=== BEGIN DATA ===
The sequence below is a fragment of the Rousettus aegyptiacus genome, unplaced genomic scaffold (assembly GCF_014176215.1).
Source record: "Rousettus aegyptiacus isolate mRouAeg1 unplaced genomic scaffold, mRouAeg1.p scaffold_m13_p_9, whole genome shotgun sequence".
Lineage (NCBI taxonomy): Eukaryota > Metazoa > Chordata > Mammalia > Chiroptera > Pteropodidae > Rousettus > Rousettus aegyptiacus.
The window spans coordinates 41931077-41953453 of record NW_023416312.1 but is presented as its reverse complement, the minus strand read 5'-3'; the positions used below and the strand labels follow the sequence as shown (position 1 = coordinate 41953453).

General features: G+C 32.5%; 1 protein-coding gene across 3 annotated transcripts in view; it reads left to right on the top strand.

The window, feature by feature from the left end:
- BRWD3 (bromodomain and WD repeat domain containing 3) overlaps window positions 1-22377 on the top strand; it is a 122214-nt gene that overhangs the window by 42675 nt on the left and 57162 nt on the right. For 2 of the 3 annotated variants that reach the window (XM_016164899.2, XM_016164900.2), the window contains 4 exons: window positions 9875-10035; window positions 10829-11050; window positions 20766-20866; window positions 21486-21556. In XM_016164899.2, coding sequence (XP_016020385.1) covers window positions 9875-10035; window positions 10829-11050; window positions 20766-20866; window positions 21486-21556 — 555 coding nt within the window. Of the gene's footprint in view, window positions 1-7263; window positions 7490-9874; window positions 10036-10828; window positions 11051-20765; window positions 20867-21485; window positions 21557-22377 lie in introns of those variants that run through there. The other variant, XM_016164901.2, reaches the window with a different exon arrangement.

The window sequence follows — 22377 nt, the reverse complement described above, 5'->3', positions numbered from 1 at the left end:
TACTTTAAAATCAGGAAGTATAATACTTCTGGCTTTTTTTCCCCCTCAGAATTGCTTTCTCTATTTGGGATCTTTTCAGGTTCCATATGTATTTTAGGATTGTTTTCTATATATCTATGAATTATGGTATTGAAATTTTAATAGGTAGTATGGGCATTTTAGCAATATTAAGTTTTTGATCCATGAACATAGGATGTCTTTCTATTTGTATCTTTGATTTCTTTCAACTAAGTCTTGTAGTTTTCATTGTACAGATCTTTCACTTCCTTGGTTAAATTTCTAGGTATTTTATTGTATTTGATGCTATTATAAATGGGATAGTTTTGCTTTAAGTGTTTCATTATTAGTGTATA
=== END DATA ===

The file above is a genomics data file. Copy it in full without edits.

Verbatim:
The sequence below is a fragment of the Rousettus aegyptiacus genome, unplaced genomic scaffold (assembly GCF_014176215.1).
Source record: "Rousettus aegyptiacus isolate mRouAeg1 unplaced genomic scaffold, mRouAeg1.p scaffold_m13_p_9, whole genome shotgun sequence".
Lineage (NCBI taxonomy): Eukaryota > Metazoa > Chordata > Mammalia > Chiroptera > Pteropodidae > Rousettus > Rousettus aegyptiacus.
The window spans coordinates 41931077-41953453 of record NW_023416312.1 but is presented as its reverse complement, the minus strand read 5'-3'; the positions used below and the strand labels follow the sequence as shown (position 1 = coordinate 41953453).

General features: G+C 32.5%; 1 protein-coding gene across 3 annotated transcripts in view; it reads left to right on the top strand.

The window, feature by feature from the left end:
- BRWD3 (bromodomain and WD repeat domain containing 3) overlaps window positions 1-22377 on the top strand; it is a 122214-nt gene that overhangs the window by 42675 nt on the left and 57162 nt on the right. For 2 of the 3 annotated variants that reach the window (XM_016164899.2, XM_016164900.2), the window contains 4 exons: window positions 9875-10035; window positions 10829-11050; window positions 20766-20866; window positions 21486-21556. In XM_016164899.2, coding sequence (XP_016020385.1) covers window positions 9875-10035; window positions 10829-11050; window positions 20766-20866; window positions 21486-21556 — 555 coding nt within the window. Of the gene's footprint in view, window positions 1-7263; window positions 7490-9874; window positions 10036-10828; window positions 11051-20765; window positions 20867-21485; window positions 21557-22377 lie in introns of those variants that run through there. The other variant, XM_016164901.2, reaches the window with a different exon arrangement.

The window sequence follows — 22377 nt, the reverse complement described above, 5'->3', positions numbered from 1 at the left end:
TACTTTAAAATCAGGAAGTATAATACTTCTGGCTTTTTTTCCCCCTCAGAATTGCTTTCTCTATTTGGGATCTTTTCAGGTTCCATATGTATTTTAGGATTGTTTTCTATATATCTATGAATTATGGTATTGAAATTTTAATAGGTAGTATGGGCATTTTAGCAATATTAAGTTTTTGATCCATGAACATAGGATGTCTTTCTATTTGTATCTTTGATTTCTTTCAACTAAGTCTTGTAGTTTTCATTGTACAGATCTTTCACTTCCTTGGTTAAATTTCTAGGTATTTTATTGTATTTGATGCTATTATAAATGGGATAGTTTTGCTTTAAGTGTTTCATTATTAGTGTATA